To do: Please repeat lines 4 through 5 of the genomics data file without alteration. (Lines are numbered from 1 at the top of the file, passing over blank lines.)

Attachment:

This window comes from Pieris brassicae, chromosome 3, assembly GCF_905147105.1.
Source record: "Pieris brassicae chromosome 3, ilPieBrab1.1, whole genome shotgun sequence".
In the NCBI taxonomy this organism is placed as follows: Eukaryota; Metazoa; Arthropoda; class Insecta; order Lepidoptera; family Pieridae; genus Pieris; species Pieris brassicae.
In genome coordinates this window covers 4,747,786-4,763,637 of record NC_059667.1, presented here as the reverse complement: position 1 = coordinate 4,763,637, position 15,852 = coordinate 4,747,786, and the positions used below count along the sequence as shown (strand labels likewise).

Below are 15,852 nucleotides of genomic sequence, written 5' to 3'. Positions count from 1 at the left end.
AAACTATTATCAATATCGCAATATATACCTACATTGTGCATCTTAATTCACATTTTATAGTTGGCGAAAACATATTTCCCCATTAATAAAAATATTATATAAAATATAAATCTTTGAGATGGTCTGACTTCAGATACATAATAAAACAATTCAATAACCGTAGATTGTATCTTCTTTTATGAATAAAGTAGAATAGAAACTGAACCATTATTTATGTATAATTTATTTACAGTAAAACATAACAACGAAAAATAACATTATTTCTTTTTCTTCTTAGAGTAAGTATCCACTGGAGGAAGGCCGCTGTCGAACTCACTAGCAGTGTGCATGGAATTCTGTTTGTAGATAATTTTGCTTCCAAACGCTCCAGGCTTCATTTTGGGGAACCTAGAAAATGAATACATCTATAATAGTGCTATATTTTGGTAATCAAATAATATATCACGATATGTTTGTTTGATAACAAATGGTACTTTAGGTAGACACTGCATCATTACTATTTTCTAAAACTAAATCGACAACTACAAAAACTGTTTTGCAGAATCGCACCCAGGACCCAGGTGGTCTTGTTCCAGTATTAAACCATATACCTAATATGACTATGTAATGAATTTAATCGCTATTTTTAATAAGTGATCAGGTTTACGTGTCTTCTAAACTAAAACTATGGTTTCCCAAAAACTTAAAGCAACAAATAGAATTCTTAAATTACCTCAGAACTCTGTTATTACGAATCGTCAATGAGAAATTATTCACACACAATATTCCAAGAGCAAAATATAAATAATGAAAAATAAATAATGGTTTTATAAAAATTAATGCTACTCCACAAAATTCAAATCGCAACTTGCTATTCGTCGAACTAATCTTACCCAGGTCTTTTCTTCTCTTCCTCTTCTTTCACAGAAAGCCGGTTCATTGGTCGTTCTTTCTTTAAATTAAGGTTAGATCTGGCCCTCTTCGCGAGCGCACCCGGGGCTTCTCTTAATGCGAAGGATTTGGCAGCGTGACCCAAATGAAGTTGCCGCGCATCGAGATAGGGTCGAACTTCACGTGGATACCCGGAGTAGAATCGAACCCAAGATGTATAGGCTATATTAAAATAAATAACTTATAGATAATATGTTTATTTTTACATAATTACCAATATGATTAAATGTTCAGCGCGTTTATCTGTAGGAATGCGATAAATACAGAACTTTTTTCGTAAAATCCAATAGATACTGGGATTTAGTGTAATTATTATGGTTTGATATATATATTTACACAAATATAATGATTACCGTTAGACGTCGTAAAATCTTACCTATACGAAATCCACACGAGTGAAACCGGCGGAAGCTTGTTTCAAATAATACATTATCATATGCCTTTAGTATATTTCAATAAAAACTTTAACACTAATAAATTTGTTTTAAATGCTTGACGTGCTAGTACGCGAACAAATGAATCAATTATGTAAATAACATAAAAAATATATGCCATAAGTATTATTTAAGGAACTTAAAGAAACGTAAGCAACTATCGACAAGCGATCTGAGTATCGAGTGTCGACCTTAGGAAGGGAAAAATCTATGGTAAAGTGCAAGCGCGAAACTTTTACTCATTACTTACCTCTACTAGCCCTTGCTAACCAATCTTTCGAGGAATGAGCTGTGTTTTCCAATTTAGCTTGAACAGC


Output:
In genome coordinates this window covers 4,747,786-4,763,637 of record NC_059667.1, presented here as the reverse complement: position 1 = coordinate 4,763,637, position 15,852 = coordinate 4,747,786, and the positions used below count along the sequence as shown (strand labels likewise).

Below are 15,852 nucleotides of genomic sequence, written 5' to 3'. Positions count from 1 at the left end.